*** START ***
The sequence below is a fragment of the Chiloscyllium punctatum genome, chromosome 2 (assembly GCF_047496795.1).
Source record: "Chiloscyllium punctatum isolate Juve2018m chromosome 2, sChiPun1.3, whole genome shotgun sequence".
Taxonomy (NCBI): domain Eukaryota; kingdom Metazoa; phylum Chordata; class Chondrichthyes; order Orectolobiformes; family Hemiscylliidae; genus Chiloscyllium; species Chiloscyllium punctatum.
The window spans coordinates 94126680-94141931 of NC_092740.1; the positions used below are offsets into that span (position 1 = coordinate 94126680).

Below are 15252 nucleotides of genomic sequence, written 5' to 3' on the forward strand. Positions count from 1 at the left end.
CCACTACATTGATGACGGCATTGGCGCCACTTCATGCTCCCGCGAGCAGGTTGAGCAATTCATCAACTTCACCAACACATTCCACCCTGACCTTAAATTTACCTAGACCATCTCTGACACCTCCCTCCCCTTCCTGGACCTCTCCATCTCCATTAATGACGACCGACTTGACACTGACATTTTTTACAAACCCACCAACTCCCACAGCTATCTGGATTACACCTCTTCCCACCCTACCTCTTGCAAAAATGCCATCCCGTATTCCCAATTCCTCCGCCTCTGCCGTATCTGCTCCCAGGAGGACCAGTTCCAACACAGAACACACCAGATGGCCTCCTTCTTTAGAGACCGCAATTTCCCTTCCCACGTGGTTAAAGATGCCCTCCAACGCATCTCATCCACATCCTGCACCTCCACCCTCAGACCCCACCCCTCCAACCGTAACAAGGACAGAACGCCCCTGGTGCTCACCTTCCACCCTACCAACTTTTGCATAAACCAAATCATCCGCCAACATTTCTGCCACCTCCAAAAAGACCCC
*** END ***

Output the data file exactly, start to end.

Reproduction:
The sequence below is a fragment of the Chiloscyllium punctatum genome, chromosome 2 (assembly GCF_047496795.1).
Source record: "Chiloscyllium punctatum isolate Juve2018m chromosome 2, sChiPun1.3, whole genome shotgun sequence".
Taxonomy (NCBI): domain Eukaryota; kingdom Metazoa; phylum Chordata; class Chondrichthyes; order Orectolobiformes; family Hemiscylliidae; genus Chiloscyllium; species Chiloscyllium punctatum.
The window spans coordinates 94126680-94141931 of NC_092740.1; the positions used below are offsets into that span (position 1 = coordinate 94126680).

Below are 15252 nucleotides of genomic sequence, written 5' to 3' on the forward strand. Positions count from 1 at the left end.
CCACTACATTGATGACGGCATTGGCGCCACTTCATGCTCCCGCGAGCAGGTTGAGCAATTCATCAACTTCACCAACACATTCCACCCTGACCTTAAATTTACCTAGACCATCTCTGACACCTCCCTCCCCTTCCTGGACCTCTCCATCTCCATTAATGACGACCGACTTGACACTGACATTTTTTACAAACCCACCAACTCCCACAGCTATCTGGATTACACCTCTTCCCACCCTACCTCTTGCAAAAATGCCATCCCGTATTCCCAATTCCTCCGCCTCTGCCGTATCTGCTCCCAGGAGGACCAGTTCCAACACAGAACACACCAGATGGCCTCCTTCTTTAGAGACCGCAATTTCCCTTCCCACGTGGTTAAAGATGCCCTCCAACGCATCTCATCCACATCCTGCACCTCCACCCTCAGACCCCACCCCTCCAACCGTAACAAGGACAGAACGCCCCTGGTGCTCACCTTCCACCCTACCAACTTTTGCATAAACCAAATCATCCGCCAACATTTCTGCCACCTCCAAAAAGACCCC